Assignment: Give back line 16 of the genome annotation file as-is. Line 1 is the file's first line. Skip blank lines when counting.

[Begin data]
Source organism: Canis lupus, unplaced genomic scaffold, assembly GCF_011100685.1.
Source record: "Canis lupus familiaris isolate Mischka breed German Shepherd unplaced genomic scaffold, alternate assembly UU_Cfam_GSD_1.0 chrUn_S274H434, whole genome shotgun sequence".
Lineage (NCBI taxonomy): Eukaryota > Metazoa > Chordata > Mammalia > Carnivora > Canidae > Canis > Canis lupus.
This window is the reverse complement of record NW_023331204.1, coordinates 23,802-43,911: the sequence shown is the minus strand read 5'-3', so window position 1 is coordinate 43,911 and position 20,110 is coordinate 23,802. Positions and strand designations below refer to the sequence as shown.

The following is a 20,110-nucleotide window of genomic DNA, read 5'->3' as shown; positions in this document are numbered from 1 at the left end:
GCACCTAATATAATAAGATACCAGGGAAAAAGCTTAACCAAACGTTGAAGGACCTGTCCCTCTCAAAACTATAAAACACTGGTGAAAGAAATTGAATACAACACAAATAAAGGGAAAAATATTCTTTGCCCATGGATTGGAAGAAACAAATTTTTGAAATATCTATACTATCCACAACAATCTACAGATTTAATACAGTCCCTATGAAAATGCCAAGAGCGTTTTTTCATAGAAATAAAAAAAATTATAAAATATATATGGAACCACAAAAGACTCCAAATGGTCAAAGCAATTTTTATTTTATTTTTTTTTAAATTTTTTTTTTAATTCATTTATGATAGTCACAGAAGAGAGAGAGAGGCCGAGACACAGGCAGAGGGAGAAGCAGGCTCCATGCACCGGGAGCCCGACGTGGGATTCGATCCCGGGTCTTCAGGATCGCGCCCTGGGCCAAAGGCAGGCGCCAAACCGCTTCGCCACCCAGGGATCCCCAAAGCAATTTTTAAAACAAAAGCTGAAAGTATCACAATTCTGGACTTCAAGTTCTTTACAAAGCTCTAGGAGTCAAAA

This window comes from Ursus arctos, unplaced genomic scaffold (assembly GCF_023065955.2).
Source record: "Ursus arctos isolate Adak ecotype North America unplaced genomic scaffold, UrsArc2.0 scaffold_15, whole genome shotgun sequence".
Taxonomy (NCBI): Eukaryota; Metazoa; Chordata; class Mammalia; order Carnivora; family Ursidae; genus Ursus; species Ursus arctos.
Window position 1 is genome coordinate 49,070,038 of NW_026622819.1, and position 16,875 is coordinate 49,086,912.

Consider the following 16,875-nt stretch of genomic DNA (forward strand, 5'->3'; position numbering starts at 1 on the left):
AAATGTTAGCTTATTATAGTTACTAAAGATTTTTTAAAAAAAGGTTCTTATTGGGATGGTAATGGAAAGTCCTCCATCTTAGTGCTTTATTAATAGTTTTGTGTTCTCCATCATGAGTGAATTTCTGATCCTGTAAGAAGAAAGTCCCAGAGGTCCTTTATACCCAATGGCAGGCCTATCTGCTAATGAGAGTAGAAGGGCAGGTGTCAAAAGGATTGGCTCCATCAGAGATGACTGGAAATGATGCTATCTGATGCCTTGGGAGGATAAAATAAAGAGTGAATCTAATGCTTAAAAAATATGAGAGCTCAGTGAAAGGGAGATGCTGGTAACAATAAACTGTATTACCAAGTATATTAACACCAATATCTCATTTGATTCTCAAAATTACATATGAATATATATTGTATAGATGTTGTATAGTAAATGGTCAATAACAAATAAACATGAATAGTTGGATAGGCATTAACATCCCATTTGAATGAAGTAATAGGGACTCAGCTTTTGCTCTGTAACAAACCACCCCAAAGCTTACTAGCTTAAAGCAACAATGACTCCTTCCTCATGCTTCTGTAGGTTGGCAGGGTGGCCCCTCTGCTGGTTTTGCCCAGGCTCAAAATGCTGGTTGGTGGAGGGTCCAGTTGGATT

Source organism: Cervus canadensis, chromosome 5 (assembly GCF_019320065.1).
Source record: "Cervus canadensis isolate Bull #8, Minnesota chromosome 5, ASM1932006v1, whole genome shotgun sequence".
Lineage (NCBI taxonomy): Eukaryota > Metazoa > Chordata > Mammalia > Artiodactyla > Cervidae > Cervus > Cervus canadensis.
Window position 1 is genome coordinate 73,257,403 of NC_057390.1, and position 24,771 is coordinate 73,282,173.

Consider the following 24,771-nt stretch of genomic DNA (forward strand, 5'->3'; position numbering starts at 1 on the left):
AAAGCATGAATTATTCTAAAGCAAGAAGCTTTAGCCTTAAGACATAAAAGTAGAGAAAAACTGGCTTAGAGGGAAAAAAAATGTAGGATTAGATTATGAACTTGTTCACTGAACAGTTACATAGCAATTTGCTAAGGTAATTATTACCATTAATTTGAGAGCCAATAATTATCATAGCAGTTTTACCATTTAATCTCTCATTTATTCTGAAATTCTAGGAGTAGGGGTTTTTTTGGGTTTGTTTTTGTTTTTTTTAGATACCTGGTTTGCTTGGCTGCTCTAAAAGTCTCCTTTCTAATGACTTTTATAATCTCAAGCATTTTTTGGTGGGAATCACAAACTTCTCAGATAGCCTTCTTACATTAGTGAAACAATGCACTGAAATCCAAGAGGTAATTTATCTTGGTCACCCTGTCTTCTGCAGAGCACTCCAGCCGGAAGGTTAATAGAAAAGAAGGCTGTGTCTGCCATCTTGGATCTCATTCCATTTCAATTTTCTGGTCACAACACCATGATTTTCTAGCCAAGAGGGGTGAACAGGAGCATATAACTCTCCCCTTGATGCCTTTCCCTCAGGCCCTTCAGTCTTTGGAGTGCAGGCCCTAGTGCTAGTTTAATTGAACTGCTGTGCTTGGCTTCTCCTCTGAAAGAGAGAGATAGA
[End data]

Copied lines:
Window position 1 is genome coordinate 73,257,403 of NC_057390.1, and position 24,771 is coordinate 73,282,173.